Exposé actuellementThe Collection
Marina Ducrey, with the collaboration of Katia Poletti, Félix Vallotton, 1865-1925: l’œuvre peint, Lausanne, Fondation Félix Vallotton, Zurich, Institut suisse pour l’étude de l’art, Milan, 5 Continents Editions, 2005, vol. 3: n. 1396.
Sasha M. Newman (ed.), Félix Vallotton, exh. cat. Lausanne, Musée cantonal des Beaux-Arts, Paris, Flammarion, 1992.
A painful case of sciatica that came on in 1916 prompted Félix Vallotton to decide in late autumn 1920 to spend the winter season in the south of France. He and his wife Gabrielle arrived in Cagnes on 24 November 1920 and stayed in a guest house overlooking the village. They spent the next four winters there until Vallotton bought an old sheepfold in 1924. Vallotton was accustomed to the low, grey skies of Normandy and was initially astonished by the bright winter sun in the south, writing to his brother Paul on 26 December 1920, ‘I have started working at long last but I am not at all satisfied with the result; I am a bit disorientated by so much light … I am not at home with my palette.’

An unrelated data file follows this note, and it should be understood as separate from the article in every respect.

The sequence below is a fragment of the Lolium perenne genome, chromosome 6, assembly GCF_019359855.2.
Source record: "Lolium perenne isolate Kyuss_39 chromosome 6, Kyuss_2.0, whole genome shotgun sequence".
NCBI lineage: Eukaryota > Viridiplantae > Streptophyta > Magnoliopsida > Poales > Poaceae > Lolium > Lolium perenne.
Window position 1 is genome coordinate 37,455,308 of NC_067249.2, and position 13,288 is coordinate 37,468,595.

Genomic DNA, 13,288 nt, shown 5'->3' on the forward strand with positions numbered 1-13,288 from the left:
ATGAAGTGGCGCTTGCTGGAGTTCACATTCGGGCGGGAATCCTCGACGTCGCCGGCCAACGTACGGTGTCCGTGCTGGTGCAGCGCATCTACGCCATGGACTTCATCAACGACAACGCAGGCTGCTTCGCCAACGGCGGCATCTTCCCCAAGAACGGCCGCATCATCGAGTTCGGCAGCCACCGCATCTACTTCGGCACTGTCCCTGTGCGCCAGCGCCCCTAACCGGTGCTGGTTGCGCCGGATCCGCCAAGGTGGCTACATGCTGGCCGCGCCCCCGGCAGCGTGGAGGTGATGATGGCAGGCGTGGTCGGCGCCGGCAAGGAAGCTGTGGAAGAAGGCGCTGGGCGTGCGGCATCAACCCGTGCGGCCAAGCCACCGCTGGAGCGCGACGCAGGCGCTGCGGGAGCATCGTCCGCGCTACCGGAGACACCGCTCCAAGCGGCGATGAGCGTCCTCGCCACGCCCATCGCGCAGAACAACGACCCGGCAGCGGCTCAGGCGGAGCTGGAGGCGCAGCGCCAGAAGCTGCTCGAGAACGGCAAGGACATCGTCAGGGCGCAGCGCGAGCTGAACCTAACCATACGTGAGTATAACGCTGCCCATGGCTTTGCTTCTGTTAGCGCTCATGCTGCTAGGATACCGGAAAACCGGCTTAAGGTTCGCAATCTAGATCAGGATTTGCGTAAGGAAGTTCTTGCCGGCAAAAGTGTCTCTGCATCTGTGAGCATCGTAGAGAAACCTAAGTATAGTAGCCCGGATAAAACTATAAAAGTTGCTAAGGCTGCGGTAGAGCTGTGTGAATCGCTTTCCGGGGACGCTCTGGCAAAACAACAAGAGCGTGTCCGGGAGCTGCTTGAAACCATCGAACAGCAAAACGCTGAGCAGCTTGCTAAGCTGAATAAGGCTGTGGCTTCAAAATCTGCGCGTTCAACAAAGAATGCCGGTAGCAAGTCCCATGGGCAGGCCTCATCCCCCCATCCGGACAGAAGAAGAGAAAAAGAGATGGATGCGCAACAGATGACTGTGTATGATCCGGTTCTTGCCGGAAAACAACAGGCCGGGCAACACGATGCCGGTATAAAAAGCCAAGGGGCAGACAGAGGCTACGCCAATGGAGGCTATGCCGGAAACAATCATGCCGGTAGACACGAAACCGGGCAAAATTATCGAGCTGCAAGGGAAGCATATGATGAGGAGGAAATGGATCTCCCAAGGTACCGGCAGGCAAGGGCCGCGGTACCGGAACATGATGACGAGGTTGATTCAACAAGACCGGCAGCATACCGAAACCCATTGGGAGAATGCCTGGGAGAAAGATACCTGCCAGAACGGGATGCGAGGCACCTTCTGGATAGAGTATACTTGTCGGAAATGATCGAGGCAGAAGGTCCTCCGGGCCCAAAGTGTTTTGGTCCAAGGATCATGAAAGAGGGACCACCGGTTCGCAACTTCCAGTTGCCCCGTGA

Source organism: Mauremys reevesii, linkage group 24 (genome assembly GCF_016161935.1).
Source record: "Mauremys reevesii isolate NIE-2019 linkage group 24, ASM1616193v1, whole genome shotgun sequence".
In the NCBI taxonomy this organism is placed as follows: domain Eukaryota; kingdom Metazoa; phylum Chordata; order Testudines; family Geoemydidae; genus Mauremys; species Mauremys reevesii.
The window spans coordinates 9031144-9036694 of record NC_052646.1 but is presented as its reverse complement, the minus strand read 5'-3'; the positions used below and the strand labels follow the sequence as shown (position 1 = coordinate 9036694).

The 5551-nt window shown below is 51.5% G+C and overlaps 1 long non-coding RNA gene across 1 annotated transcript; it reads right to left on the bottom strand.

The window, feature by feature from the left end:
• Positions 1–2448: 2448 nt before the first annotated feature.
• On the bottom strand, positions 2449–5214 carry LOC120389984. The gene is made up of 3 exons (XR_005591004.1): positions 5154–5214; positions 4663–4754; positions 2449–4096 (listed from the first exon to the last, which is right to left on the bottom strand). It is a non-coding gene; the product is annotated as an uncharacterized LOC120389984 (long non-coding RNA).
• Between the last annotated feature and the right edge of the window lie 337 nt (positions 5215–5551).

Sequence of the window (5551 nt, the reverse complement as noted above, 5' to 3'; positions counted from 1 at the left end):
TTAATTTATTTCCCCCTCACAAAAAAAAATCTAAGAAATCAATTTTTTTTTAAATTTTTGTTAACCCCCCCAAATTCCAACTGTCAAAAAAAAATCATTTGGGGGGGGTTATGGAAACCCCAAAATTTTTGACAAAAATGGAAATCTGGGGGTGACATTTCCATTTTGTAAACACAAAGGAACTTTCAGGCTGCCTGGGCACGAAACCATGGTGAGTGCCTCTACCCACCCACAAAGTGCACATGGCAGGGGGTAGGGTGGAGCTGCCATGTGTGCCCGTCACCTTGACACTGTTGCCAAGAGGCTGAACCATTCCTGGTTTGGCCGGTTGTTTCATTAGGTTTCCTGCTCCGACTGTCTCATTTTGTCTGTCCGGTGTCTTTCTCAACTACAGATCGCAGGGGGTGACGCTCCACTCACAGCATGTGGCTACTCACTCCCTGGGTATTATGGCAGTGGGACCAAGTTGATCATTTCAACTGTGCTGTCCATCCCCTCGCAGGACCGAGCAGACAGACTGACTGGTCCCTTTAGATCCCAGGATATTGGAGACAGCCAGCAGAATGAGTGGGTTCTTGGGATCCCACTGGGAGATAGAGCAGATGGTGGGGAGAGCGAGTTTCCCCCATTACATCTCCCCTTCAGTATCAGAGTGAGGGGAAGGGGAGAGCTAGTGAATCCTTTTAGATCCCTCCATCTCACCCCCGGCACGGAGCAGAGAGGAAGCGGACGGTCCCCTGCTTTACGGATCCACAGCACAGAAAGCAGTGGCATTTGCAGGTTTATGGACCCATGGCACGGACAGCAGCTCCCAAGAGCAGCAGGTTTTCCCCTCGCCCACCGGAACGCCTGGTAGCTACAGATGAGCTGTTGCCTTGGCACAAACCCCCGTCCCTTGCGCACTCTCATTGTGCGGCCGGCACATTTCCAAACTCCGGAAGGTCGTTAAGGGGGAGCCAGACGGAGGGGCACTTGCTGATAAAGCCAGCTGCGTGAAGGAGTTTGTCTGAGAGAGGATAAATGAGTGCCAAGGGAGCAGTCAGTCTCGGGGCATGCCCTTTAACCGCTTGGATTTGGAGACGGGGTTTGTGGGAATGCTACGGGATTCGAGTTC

Vallotton did acclimatise to the new light very quickly, choosing hues that he had never used before – intense blues, rust reds, oranges and purples, warm greens and yellows, whose brightness contrasted sharply with the powerfully highlighted colours of the shadows. What guided his choice of hues, even more than the light of southern France, was a new boldness that saw him accentuate their tones and heighten their contrasts.
Here, the stream’s almost unreal light extends to the thick forest in the middle ground. The white glints on the rippling water echo the tangle of leafless branches that form a network of long filaments spreading light across the top half of the painting. The curving banks, ripples and pebbles shimmering in the sun filtering through the plants all reflect the heritage of Vallotton’s Nabi period, still shaping his landscapes as late as the 1920s. The stream, lying across the pebbles almost like a multicoloured rug, is radically transformed by the artist’s chromatic and formal synthesis.